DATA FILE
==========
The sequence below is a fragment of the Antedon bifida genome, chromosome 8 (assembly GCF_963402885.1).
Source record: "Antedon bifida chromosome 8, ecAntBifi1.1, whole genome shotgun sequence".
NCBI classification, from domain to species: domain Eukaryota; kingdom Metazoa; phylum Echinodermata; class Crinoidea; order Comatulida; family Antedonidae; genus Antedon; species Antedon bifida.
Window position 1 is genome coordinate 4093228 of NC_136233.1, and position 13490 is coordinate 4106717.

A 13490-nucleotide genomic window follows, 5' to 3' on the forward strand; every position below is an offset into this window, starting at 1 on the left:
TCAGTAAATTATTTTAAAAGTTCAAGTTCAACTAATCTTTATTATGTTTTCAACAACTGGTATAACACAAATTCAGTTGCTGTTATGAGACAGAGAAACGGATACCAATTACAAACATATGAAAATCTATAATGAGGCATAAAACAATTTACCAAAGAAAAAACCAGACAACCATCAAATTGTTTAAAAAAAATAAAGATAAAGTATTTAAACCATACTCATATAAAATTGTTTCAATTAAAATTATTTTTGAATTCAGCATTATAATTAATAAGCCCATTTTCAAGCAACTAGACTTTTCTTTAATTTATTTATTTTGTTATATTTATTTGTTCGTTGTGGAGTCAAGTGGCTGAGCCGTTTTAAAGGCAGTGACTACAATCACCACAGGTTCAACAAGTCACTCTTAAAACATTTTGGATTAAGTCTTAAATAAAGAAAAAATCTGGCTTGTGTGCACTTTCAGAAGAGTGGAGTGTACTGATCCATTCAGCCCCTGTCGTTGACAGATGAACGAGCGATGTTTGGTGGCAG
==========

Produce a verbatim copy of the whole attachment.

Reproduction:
The sequence below is a fragment of the Antedon bifida genome, chromosome 8 (assembly GCF_963402885.1).
Source record: "Antedon bifida chromosome 8, ecAntBifi1.1, whole genome shotgun sequence".
NCBI classification, from domain to species: domain Eukaryota; kingdom Metazoa; phylum Echinodermata; class Crinoidea; order Comatulida; family Antedonidae; genus Antedon; species Antedon bifida.
Window position 1 is genome coordinate 4093228 of NC_136233.1, and position 13490 is coordinate 4106717.

A 13490-nucleotide genomic window follows, 5' to 3' on the forward strand; every position below is an offset into this window, starting at 1 on the left:
TCAGTAAATTATTTTAAAAGTTCAAGTTCAACTAATCTTTATTATGTTTTCAACAACTGGTATAACACAAATTCAGTTGCTGTTATGAGACAGAGAAACGGATACCAATTACAAACATATGAAAATCTATAATGAGGCATAAAACAATTTACCAAAGAAAAAACCAGACAACCATCAAATTGTTTAAAAAAAATAAAGATAAAGTATTTAAACCATACTCATATAAAATTGTTTCAATTAAAATTATTTTTGAATTCAGCATTATAATTAATAAGCCCATTTTCAAGCAACTAGACTTTTCTTTAATTTATTTATTTTGTTATATTTATTTGTTCGTTGTGGAGTCAAGTGGCTGAGCCGTTTTAAAGGCAGTGACTACAATCACCACAGGTTCAACAAGTCACTCTTAAAACATTTTGGATTAAGTCTTAAATAAAGAAAAAATCTGGCTTGTGTGCACTTTCAGAAGAGTGGAGTGTACTGATCCATTCAGCCCCTGTCGTTGACAGATGAACGAGCGATGTTTGGTGGCAG